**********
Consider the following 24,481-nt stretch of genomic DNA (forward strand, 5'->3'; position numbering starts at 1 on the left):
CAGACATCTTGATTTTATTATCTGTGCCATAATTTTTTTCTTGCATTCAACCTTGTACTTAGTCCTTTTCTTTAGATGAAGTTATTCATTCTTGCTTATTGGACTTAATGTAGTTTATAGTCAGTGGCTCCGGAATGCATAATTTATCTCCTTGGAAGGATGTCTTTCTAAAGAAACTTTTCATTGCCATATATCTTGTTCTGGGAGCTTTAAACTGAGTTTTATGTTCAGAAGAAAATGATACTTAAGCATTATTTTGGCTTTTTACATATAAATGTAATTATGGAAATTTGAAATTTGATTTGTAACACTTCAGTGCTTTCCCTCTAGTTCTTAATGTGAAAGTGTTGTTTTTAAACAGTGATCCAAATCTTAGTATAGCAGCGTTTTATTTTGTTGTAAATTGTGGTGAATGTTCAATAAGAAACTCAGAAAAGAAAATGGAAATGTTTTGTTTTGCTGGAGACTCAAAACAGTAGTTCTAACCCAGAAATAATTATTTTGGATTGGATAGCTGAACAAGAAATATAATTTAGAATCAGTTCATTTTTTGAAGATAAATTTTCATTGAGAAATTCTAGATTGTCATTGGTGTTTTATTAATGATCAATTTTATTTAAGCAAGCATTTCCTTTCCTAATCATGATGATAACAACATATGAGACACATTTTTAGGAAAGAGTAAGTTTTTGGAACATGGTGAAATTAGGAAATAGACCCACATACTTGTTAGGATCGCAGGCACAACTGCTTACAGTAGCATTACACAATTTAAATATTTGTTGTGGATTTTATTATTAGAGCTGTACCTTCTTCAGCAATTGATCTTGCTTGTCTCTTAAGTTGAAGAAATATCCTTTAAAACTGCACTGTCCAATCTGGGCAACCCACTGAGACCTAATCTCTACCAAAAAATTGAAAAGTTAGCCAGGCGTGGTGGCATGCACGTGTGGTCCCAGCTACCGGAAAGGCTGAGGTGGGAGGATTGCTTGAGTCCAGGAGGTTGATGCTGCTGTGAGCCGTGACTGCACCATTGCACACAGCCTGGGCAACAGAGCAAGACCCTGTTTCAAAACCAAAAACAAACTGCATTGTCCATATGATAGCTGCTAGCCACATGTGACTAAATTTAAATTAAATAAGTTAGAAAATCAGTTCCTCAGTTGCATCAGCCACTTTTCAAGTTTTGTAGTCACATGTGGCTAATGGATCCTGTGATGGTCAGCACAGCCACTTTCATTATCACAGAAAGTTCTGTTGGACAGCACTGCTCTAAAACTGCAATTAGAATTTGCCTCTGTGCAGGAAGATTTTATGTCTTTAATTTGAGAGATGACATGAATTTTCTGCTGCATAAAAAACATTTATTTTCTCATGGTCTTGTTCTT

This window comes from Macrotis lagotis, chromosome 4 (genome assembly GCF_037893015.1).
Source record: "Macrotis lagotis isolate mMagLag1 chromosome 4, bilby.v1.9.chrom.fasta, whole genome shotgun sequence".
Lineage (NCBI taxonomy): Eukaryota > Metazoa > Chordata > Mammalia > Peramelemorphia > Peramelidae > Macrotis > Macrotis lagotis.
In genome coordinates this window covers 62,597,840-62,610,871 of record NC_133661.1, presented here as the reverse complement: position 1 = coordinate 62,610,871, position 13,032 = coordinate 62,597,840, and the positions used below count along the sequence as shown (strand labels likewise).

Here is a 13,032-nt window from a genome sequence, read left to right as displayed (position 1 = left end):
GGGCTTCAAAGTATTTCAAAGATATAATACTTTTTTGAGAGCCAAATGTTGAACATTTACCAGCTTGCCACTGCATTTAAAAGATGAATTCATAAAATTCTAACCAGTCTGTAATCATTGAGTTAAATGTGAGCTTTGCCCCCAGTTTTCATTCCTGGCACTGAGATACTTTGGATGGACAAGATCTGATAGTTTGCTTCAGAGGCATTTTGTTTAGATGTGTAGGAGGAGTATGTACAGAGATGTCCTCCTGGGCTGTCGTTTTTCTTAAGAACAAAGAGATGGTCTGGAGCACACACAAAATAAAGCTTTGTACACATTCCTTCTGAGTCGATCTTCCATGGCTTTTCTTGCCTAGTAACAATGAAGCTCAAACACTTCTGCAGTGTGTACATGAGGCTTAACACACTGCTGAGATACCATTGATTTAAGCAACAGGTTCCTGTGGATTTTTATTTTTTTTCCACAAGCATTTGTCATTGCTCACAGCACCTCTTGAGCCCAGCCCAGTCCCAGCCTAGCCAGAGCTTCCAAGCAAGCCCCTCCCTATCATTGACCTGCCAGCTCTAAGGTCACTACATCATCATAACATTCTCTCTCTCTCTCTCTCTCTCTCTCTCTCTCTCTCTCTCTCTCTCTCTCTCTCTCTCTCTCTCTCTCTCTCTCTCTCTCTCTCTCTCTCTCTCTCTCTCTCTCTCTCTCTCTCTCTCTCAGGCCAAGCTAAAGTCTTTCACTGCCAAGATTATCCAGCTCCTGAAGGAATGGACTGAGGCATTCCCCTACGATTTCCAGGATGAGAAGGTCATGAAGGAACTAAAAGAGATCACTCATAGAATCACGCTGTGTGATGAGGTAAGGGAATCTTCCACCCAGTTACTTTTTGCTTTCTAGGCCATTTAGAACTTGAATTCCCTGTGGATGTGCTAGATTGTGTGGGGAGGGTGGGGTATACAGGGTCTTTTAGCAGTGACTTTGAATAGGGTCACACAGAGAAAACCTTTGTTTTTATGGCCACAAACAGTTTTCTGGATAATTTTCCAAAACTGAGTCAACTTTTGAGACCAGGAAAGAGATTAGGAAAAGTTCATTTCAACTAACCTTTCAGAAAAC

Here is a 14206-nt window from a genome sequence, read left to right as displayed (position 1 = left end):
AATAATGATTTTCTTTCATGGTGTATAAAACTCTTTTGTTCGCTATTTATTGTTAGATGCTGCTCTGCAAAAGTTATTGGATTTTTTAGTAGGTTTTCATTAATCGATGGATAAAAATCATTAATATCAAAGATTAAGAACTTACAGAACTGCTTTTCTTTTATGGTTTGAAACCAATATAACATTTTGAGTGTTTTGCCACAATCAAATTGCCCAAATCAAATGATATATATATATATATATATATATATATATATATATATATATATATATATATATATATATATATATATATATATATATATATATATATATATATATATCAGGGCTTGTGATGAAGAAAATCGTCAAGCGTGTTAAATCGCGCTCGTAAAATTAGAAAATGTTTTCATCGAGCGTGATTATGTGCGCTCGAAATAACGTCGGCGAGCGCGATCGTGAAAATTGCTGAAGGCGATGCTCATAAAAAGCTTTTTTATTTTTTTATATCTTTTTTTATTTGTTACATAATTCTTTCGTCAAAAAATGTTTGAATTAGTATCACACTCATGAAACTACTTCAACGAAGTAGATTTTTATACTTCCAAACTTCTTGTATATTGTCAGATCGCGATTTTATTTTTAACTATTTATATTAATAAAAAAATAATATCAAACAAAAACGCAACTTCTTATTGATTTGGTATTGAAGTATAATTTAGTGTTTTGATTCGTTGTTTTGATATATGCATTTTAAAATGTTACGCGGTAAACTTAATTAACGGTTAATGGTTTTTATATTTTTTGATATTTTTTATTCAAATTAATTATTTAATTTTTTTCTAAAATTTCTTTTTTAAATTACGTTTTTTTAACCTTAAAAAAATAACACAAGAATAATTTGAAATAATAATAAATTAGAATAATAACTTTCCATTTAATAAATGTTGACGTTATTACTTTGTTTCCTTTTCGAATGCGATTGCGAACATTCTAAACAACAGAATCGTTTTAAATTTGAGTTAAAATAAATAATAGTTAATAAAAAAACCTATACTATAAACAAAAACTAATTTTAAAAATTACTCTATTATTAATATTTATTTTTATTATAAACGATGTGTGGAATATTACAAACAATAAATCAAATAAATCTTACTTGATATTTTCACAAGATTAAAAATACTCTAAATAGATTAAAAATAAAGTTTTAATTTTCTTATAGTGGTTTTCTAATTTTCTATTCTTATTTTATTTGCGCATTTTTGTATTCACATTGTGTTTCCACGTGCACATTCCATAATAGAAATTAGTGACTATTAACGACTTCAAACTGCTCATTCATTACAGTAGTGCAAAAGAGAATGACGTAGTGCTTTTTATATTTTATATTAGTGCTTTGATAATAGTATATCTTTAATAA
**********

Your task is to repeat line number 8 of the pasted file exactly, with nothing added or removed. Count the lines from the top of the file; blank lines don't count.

GGGCTTCAAAGTATTTCAAAGATATAATACTTTTTTGAGAGCCAAATGTTGAACATTTACCAGCTTGCCACTGCATTTAAAAGATGAATTCATAAAATTCTAACCAGTCTGTAATCATTGAGTTAAATGTGAGCTTTGCCCCCAGTTTTCATTCCTGGCACTGAGATACTTTGGATGGACAAGATCTGATAGTTTGCTTCAGAGGCATTTTGTTTAGATGTGTAGGAGGAGTATGTACAGAGATGTCCTCCTGGGCTGTCGTTTTTCTTAAGAACAAAGAGATGGTCTGGAGCACACACAAAATAAAGCTTTGTACACATTCCTTCTGAGTCGATCTTCCATGGCTTTTCTTGCCTAGTAACAATGAAGCTCAAACACTTCTGCAGTGTGTACATGAGGCTTAACACACTGCTGAGATACCATTGATTTAAGCAACAGGTTCCTGTGGATTTTTATTTTTTTTCCACAAGCATTTGTCATTGCTCACAGCACCTCTTGAGCCCAGCCCAGTCCCAGCCTAGCCAGAGCTTCCAAGCAAGCCCCTCCCTATCATTGACCTGCCAGCTCTAAGGTCACTACATCATCATAACATTCTCTCTCTCTCTCTCTCTCTCTCTCTCTCTCTCTCTCTCTCTCTCTCTCTCTCTCTCTCTCTCTCTCTCTCTCTCTCTCTCTCTCTCTCTCTCTCTCTCTCTCTCTCTCTCTCTCTCTCAGGCCAAGCTAAAGTCTTTCACTGCCAAGATTATCCAGCTCCTGAAGGAATGGACTGAGGCATTCCCCTACGATTTCCAGGATGAGAAGGTCATGAAGGAACTAAAAGAGATCACTCATAGAATCACGCTGTGTGATGAGGTAAGGGAATCTTCCACCCAGTTACTTTTTGCTTTCTAGGCCATTTAGAACTTGAATTCCCTGTGGATGTGCTAGATTGTGTGGGGAGGGTGGGGTATACAGGGTCTTTTAGCAGTGACTTTGAATAGGGTCACACAGAGAAAACCTTTGTTTTTATGGCCACAAACAGTTTTCTGGATAATTTTCCAAAACTGAGTCAACTTTTGAGACCAGGAAAGAGATTAGGAAAAGTTCATTTCAACTAACCTTTCAGAAAAC